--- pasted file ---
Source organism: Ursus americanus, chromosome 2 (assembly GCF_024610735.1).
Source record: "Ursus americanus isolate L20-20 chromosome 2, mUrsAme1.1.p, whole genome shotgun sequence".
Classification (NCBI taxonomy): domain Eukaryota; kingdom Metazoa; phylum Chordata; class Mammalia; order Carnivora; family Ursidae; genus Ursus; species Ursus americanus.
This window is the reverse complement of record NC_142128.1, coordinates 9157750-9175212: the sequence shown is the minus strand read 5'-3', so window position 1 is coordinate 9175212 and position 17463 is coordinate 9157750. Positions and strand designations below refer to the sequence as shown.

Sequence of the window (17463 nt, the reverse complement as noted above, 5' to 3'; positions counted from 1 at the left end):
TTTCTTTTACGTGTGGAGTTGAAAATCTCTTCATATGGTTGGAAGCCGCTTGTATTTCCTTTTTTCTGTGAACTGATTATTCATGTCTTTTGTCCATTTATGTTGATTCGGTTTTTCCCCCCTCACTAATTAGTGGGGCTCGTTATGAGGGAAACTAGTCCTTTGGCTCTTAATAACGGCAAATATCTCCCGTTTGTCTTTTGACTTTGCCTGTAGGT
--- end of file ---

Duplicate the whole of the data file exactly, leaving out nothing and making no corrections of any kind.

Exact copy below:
Source organism: Ursus americanus, chromosome 2 (assembly GCF_024610735.1).
Source record: "Ursus americanus isolate L20-20 chromosome 2, mUrsAme1.1.p, whole genome shotgun sequence".
Classification (NCBI taxonomy): domain Eukaryota; kingdom Metazoa; phylum Chordata; class Mammalia; order Carnivora; family Ursidae; genus Ursus; species Ursus americanus.
This window is the reverse complement of record NC_142128.1, coordinates 9157750-9175212: the sequence shown is the minus strand read 5'-3', so window position 1 is coordinate 9175212 and position 17463 is coordinate 9157750. Positions and strand designations below refer to the sequence as shown.

Sequence of the window (17463 nt, the reverse complement as noted above, 5' to 3'; positions counted from 1 at the left end):
TTTCTTTTACGTGTGGAGTTGAAAATCTCTTCATATGGTTGGAAGCCGCTTGTATTTCCTTTTTTCTGTGAACTGATTATTCATGTCTTTTGTCCATTTATGTTGATTCGGTTTTTCCCCCCTCACTAATTAGTGGGGCTCGTTATGAGGGAAACTAGTCCTTTGGCTCTTAATAACGGCAAATATCTCCCGTTTGTCTTTTGACTTTGCCTGTAGGT